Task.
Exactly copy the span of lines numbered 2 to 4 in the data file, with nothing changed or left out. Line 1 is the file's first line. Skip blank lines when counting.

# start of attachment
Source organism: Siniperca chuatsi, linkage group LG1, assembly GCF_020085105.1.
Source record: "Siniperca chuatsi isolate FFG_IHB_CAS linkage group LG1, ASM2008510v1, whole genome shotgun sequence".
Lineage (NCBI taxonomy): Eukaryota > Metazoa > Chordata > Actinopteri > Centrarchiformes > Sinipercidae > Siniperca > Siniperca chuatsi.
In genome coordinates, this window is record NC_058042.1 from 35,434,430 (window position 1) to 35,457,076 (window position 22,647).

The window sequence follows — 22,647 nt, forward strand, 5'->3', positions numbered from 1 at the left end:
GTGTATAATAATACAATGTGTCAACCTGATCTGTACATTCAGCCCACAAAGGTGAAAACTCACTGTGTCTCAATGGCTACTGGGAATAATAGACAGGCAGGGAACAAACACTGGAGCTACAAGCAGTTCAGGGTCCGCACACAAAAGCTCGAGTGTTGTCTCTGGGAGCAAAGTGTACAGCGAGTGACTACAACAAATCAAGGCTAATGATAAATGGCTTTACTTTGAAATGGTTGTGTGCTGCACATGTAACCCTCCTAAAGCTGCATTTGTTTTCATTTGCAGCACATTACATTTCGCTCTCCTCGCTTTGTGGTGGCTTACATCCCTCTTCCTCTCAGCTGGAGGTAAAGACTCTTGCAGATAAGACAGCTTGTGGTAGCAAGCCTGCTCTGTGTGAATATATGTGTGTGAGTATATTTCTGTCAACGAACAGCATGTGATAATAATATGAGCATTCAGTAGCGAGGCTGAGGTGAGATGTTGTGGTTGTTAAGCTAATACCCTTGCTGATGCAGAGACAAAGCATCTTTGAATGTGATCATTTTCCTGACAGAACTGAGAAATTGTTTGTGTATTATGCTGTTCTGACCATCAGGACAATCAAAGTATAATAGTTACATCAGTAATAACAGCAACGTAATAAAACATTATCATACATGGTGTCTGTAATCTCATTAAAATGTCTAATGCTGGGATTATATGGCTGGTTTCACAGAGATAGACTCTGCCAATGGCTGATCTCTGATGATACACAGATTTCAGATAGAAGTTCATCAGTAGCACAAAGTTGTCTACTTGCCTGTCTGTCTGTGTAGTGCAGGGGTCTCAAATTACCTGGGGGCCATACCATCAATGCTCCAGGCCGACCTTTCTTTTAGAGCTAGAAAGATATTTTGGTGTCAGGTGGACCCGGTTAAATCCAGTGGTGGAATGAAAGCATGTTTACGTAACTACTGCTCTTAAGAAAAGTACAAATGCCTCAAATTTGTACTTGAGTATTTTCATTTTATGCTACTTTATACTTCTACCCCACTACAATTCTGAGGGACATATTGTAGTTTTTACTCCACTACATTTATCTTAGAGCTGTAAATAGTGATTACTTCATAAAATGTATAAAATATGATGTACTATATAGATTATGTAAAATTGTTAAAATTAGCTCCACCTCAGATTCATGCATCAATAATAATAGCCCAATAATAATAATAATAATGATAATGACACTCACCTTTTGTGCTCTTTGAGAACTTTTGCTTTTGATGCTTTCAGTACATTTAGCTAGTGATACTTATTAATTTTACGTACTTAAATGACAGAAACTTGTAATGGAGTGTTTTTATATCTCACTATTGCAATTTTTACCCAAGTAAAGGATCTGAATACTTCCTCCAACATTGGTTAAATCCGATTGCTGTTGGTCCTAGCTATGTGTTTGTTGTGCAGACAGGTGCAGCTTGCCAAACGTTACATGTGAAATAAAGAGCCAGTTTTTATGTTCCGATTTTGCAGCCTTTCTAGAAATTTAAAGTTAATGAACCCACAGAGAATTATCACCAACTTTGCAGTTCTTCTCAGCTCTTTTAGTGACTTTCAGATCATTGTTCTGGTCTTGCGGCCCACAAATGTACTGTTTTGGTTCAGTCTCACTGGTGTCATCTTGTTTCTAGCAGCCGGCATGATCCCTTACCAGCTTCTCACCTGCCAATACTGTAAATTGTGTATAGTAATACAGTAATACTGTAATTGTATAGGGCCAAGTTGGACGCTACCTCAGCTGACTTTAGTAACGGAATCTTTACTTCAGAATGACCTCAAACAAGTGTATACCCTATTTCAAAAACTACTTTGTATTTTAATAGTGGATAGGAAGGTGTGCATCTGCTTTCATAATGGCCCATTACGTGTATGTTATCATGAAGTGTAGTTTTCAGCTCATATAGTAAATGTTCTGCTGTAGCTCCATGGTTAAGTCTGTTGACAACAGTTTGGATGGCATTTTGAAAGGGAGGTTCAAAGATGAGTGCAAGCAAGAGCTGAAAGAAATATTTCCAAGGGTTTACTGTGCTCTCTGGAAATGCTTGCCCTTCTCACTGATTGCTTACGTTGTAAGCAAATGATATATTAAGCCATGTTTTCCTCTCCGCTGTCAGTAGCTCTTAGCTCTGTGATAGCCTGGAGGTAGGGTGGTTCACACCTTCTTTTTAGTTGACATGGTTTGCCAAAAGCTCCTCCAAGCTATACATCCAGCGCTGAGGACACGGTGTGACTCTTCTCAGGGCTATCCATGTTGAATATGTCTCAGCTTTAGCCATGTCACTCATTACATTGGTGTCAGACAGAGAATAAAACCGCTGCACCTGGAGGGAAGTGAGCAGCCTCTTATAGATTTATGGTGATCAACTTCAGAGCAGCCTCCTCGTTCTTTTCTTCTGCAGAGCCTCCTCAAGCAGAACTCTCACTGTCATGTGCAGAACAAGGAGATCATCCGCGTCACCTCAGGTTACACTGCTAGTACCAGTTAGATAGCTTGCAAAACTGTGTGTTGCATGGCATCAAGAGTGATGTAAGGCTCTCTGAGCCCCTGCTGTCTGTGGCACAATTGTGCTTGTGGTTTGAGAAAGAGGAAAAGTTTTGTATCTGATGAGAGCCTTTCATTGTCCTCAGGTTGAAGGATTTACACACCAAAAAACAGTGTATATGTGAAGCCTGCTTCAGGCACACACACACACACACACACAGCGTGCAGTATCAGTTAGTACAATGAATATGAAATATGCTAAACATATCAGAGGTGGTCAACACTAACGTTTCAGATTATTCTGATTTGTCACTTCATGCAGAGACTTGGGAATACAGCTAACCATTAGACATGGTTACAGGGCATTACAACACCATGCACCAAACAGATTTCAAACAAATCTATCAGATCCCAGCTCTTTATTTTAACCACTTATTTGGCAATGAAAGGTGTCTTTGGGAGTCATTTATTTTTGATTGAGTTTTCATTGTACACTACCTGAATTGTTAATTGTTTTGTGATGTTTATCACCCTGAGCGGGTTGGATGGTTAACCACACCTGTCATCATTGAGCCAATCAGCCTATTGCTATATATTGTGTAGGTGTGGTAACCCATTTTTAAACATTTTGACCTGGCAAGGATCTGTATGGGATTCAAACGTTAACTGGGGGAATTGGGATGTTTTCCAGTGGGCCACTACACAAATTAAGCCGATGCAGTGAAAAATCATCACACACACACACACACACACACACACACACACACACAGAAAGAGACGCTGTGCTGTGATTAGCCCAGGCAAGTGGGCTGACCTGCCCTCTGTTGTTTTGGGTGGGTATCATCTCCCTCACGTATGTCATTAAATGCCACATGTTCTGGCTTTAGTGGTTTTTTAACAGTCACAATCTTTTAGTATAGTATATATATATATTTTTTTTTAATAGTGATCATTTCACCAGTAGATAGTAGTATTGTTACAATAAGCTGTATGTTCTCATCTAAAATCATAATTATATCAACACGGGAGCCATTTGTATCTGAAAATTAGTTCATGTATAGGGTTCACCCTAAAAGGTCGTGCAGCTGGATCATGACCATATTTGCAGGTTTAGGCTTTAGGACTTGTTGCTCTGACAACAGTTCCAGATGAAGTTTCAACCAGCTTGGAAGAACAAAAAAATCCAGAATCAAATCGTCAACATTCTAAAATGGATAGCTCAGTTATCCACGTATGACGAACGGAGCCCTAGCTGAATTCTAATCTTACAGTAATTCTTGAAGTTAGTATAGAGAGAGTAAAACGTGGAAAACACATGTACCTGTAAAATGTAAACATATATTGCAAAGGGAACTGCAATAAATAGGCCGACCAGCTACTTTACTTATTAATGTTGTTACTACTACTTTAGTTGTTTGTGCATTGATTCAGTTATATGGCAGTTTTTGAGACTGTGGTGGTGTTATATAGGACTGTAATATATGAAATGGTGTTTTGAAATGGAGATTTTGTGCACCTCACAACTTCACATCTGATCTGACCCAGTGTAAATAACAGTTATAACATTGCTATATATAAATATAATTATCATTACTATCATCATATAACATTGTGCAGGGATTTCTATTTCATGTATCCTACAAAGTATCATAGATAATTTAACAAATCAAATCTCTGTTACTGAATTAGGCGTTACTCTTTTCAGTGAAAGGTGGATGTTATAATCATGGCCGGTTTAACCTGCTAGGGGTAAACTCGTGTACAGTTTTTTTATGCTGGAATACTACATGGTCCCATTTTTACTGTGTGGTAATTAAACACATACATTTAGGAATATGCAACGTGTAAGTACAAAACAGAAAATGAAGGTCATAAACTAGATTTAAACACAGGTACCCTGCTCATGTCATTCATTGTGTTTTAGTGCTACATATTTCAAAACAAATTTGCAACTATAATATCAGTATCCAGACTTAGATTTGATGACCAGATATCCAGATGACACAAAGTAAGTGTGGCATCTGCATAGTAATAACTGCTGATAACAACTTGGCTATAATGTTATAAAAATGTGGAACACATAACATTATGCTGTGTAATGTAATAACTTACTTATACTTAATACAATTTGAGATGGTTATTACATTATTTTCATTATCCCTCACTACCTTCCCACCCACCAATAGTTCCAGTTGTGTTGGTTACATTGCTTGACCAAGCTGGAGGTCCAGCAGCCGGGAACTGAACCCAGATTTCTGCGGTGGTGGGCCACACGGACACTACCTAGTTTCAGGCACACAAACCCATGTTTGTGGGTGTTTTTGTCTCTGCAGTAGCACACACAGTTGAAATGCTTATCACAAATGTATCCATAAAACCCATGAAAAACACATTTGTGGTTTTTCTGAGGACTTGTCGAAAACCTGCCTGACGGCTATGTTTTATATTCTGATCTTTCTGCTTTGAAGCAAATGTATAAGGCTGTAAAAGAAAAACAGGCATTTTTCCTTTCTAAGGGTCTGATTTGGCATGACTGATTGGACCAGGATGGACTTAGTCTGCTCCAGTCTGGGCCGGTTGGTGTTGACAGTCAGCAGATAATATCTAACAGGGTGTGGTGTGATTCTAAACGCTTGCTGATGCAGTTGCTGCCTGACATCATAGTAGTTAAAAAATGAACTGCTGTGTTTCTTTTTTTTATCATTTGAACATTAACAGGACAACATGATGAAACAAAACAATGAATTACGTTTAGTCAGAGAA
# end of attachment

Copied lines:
Source record: "Siniperca chuatsi isolate FFG_IHB_CAS linkage group LG1, ASM2008510v1, whole genome shotgun sequence".
Lineage (NCBI taxonomy): Eukaryota > Metazoa > Chordata > Actinopteri > Centrarchiformes > Sinipercidae > Siniperca > Siniperca chuatsi.
In genome coordinates, this window is record NC_058042.1 from 35,434,430 (window position 1) to 35,457,076 (window position 22,647).